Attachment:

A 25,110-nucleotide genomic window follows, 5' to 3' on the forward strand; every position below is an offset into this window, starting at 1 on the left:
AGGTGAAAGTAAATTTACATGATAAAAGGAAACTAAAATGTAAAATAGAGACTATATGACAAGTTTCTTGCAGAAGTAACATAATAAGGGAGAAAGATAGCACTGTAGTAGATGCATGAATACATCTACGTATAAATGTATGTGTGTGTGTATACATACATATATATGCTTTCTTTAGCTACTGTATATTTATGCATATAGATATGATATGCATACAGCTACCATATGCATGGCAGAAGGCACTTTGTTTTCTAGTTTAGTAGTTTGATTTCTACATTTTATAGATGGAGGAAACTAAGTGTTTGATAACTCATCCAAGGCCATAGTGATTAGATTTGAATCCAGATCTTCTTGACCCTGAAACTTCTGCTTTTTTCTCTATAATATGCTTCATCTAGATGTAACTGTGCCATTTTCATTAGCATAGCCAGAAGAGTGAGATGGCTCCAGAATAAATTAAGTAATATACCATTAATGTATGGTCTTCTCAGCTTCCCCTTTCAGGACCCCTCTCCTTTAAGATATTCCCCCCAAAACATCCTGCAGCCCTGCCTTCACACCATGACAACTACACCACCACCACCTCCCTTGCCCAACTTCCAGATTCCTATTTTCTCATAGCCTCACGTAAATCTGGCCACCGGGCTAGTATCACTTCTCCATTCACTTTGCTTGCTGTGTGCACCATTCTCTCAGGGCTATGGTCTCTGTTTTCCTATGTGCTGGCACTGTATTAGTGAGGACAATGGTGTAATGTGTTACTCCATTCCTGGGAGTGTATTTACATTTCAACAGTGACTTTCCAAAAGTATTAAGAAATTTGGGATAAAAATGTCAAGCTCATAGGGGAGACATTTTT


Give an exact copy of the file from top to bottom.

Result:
A 25,110-nucleotide genomic window follows, 5' to 3' on the forward strand; every position below is an offset into this window, starting at 1 on the left:
AGGTGAAAGTAAATTTACATGATAAAAGGAAACTAAAATGTAAAATAGAGACTATATGACAAGTTTCTTGCAGAAGTAACATAATAAGGGAGAAAGATAGCACTGTAGTAGATGCATGAATACATCTACGTATAAATGTATGTGTGTGTGTATACATACATATATATGCTTTCTTTAGCTACTGTATATTTATGCATATAGATATGATATGCATACAGCTACCATATGCATGGCAGAAGGCACTTTGTTTTCTAGTTTAGTAGTTTGATTTCTACATTTTATAGATGGAGGAAACTAAGTGTTTGATAACTCATCCAAGGCCATAGTGATTAGATTTGAATCCAGATCTTCTTGACCCTGAAACTTCTGCTTTTTTCTCTATAATATGCTTCATCTAGATGTAACTGTGCCATTTTCATTAGCATAGCCAGAAGAGTGAGATGGCTCCAGAATAAATTAAGTAATATACCATTAATGTATGGTCTTCTCAGCTTCCCCTTTCAGGACCCCTCTCCTTTAAGATATTCCCCCCAAAACATCCTGCAGCCCTGCCTTCACACCATGACAACTACACCACCACCACCTCCCTTGCCCAACTTCCAGATTCCTATTTTCTCATAGCCTCACGTAAATCTGGCCACCGGGCTAGTATCACTTCTCCATTCACTTTGCTTGCTGTGTGCACCATTCTCTCAGGGCTATGGTCTCTGTTTTCCTATGTGCTGGCACTGTATTAGTGAGGACAATGGTGTAATGTGTTACTCCATTCCTGGGAGTGTATTTACATTTCAACAGTGACTTTCCAAAAGTATTAAGAAATTTGGGATAAAAATGTCAAGCTCATAGGGGAGACATTTTT